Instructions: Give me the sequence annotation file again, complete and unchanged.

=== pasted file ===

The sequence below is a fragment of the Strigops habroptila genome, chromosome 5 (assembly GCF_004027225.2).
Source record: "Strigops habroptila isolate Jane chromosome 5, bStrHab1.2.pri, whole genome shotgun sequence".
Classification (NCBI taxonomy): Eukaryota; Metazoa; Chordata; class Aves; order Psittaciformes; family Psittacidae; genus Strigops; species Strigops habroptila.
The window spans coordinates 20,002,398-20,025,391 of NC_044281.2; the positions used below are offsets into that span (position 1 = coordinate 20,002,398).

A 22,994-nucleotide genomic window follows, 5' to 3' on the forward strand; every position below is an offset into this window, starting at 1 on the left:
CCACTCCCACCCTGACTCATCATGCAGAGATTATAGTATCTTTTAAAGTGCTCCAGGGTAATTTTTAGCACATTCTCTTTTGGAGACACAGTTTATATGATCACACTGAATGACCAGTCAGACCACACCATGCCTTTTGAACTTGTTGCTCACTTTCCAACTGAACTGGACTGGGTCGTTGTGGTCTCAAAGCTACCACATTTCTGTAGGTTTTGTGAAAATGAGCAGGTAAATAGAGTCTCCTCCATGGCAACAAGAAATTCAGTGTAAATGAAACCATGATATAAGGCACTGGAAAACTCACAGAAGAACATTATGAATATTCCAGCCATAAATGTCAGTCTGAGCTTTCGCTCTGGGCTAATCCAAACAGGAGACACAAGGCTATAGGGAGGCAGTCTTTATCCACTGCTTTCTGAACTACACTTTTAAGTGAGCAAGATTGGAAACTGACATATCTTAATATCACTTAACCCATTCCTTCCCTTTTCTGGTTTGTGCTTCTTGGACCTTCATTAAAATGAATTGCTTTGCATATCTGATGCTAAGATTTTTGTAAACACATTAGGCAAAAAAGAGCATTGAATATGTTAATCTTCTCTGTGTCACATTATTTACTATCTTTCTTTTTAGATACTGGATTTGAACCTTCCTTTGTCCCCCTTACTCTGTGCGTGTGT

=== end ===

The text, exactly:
The sequence below is a fragment of the Strigops habroptila genome, chromosome 5 (assembly GCF_004027225.2).
Source record: "Strigops habroptila isolate Jane chromosome 5, bStrHab1.2.pri, whole genome shotgun sequence".
Classification (NCBI taxonomy): Eukaryota; Metazoa; Chordata; class Aves; order Psittaciformes; family Psittacidae; genus Strigops; species Strigops habroptila.
The window spans coordinates 20,002,398-20,025,391 of NC_044281.2; the positions used below are offsets into that span (position 1 = coordinate 20,002,398).

A 22,994-nucleotide genomic window follows, 5' to 3' on the forward strand; every position below is an offset into this window, starting at 1 on the left:
CCACTCCCACCCTGACTCATCATGCAGAGATTATAGTATCTTTTAAAGTGCTCCAGGGTAATTTTTAGCACATTCTCTTTTGGAGACACAGTTTATATGATCACACTGAATGACCAGTCAGACCACACCATGCCTTTTGAACTTGTTGCTCACTTTCCAACTGAACTGGACTGGGTCGTTGTGGTCTCAAAGCTACCACATTTCTGTAGGTTTTGTGAAAATGAGCAGGTAAATAGAGTCTCCTCCATGGCAACAAGAAATTCAGTGTAAATGAAACCATGATATAAGGCACTGGAAAACTCACAGAAGAACATTATGAATATTCCAGCCATAAATGTCAGTCTGAGCTTTCGCTCTGGGCTAATCCAAACAGGAGACACAAGGCTATAGGGAGGCAGTCTTTATCCACTGCTTTCTGAACTACACTTTTAAGTGAGCAAGATTGGAAACTGACATATCTTAATATCACTTAACCCATTCCTTCCCTTTTCTGGTTTGTGCTTCTTGGACCTTCATTAAAATGAATTGCTTTGCATATCTGATGCTAAGATTTTTGTAAACACATTAGGCAAAAAAGAGCATTGAATATGTTAATCTTCTCTGTGTCACATTATTTACTATCTTTCTTTTTAGATACTGGATTTGAACCTTCCTTTGTCCCCCTTACTCTGTGCGTGTGT